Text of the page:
In the summer of 2004, more than 6.7 million acres went up in flames in Alaska. Smoke spread as far as Texas and Newfoundland. On August 21, 2004, two NASA satellites observed thick layers of soot-laced smoke billowing from the fires. Aqua’s Moderate Resolution Imaging Spectroradiometer (MODIS) provided a photo-like image (top), while Aura’s Ozone Monitoring Instrument (OMI) provided data for the color-coded images (bottom), which focus only on aerosols (particles in the atmosphere).
Aerosols absorb and reflect solar radiation, and so they are a major factor in climate change. Usually, light-colored aerosols reflect radiation, while dark-colored aerosols, such as soot, absorb it. For years scientists have been using satellites to measure aerosol optical depth. Optical depth describes how greatly aerosols are “interfering” with the passage of solar radiation through the atmosphere. High optical depths (shown in red) indicate a lot of aerosol.
For most satellite-based observations, aerosol optical depth combines both reflection and absorption by aerosols. Measuring the amounts of just the radiation-absorbing aerosols has been a goal of atmospheric scientists for a long time. Now scientists at NASA Goddard Space Flight Center have developed a method, pioneered with their experiences with the Total Ozone Mapping Spectrometer, of using OMI to measure the amounts of reflecting and absorbing aerosols separately. The scientists are cautiously thrilled about the new technique— cautiously because the approach is still new.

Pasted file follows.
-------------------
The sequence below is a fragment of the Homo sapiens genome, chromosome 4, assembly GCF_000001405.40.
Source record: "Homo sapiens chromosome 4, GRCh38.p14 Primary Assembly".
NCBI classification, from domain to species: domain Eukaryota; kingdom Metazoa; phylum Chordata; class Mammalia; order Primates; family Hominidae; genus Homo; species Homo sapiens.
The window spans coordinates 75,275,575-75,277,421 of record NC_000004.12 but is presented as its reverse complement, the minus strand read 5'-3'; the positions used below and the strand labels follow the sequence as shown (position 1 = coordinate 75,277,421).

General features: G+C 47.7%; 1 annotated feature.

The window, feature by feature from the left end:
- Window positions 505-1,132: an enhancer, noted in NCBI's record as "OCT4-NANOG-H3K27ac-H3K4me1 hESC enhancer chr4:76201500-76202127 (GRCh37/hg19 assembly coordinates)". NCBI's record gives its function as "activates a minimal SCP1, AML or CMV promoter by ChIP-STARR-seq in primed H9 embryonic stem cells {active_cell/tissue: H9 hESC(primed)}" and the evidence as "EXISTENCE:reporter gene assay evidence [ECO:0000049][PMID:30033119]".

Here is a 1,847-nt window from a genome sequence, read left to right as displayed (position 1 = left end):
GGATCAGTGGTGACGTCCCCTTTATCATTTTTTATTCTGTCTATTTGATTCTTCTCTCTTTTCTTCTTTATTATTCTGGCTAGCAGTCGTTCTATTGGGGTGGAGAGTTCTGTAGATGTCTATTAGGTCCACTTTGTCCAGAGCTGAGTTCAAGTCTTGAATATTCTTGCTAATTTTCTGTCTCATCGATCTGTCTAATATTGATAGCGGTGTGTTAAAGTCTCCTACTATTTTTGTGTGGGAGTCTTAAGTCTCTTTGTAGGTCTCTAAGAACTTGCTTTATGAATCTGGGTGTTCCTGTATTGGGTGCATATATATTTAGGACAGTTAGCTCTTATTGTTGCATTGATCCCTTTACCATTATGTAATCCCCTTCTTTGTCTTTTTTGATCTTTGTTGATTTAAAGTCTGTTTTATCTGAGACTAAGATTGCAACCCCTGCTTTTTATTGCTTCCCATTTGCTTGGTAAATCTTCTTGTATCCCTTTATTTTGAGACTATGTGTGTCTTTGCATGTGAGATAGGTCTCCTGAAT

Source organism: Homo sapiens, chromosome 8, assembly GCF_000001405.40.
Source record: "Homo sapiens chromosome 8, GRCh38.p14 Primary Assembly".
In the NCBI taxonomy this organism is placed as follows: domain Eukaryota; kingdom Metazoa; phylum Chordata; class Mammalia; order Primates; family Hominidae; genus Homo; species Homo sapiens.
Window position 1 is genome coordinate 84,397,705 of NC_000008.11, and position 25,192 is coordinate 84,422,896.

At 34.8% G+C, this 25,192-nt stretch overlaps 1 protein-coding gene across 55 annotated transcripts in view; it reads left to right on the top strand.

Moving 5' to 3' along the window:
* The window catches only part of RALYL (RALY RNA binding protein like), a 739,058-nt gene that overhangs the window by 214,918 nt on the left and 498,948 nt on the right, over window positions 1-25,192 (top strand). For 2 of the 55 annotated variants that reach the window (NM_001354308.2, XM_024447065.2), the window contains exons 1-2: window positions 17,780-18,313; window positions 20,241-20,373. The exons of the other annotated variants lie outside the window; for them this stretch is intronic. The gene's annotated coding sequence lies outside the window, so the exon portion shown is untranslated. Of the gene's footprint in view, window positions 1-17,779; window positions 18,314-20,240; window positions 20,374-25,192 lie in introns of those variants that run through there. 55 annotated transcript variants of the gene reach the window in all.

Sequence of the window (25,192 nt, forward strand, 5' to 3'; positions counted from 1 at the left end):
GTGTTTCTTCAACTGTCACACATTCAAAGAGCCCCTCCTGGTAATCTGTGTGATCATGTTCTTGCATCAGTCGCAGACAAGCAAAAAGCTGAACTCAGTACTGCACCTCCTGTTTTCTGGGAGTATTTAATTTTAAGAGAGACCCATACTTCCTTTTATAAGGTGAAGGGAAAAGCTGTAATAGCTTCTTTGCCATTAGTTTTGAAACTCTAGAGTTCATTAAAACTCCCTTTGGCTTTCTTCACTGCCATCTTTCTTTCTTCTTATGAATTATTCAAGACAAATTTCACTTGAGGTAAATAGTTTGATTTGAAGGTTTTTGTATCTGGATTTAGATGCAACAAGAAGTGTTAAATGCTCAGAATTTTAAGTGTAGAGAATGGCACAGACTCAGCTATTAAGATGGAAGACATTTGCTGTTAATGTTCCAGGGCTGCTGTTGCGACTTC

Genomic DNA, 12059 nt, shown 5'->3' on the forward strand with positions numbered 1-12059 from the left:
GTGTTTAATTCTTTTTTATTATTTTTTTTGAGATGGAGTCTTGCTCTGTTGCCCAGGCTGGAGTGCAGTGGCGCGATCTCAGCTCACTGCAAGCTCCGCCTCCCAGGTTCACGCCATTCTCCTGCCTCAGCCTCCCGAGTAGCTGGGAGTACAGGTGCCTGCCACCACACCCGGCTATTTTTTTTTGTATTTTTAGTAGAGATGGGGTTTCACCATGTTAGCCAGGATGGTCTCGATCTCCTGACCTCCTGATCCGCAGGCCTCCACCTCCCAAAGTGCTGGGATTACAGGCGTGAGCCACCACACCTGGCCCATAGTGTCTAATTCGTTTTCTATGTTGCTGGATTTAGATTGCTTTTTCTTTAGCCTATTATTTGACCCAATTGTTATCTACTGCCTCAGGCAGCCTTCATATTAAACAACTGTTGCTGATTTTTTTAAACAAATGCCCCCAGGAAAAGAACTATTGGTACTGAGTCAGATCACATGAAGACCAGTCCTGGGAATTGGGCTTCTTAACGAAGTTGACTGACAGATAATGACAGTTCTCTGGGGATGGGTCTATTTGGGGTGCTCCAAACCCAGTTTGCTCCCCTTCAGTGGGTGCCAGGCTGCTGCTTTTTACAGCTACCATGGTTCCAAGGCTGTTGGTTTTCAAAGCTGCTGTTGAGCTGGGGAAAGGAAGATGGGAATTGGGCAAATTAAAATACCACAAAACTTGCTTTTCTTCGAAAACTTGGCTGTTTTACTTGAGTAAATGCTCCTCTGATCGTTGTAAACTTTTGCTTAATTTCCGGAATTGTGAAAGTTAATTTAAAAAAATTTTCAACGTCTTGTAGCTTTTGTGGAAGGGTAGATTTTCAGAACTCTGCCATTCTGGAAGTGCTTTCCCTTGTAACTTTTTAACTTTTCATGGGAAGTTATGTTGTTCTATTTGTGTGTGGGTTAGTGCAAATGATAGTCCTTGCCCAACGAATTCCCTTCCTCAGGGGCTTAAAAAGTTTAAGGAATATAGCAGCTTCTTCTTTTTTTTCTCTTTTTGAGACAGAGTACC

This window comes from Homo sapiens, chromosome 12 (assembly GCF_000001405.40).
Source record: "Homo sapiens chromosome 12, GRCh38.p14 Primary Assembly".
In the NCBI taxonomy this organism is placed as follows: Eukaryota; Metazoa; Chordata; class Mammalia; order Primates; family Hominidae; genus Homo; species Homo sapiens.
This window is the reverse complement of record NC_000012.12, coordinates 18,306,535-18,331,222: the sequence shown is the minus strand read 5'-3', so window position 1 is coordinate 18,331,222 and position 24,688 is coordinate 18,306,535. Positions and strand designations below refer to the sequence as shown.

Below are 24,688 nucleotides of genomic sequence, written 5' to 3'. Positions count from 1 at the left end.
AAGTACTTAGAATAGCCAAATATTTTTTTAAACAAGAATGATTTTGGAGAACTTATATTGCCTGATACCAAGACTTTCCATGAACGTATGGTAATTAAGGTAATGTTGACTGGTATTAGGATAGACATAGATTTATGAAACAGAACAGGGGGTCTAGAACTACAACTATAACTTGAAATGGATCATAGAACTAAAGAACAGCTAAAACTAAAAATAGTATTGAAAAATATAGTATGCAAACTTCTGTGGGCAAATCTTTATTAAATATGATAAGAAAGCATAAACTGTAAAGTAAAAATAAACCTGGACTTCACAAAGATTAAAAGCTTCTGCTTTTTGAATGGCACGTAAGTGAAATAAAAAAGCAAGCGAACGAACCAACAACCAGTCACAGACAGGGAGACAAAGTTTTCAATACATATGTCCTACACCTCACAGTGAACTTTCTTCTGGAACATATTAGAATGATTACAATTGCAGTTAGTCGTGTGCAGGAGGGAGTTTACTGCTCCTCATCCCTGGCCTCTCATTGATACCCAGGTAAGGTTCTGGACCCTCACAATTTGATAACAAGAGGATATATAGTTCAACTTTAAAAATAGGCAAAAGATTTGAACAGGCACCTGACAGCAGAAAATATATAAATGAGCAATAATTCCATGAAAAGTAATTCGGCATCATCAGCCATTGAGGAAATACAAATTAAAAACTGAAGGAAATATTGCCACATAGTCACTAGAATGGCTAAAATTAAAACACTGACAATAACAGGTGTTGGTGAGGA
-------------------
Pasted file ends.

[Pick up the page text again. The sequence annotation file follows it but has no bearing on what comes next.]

The image at lower left shows the total optical depth of the smoke layer (absorption plus reflection). The image at lower right shows the aerosol optical depth for only the radiation-absorbing soot in the smoke layer. In the MODIS image, a river of smoke billows westward from dozens of active fires (locations detected by MODIS have been marked in red). The soot-carrying plume curves eastward around the western end of the Brooks Range Mountains. The location of the soot detected by OMI matches up well with the thickest, brownish-colored parts of the smoke plume in the MODIS image.
OMI retrieval images courtesy of Omar Torres of the Aura OMI Science Team, affiliated with the Joint Center Earth Systems Technology at University of Maryland, Baltimore County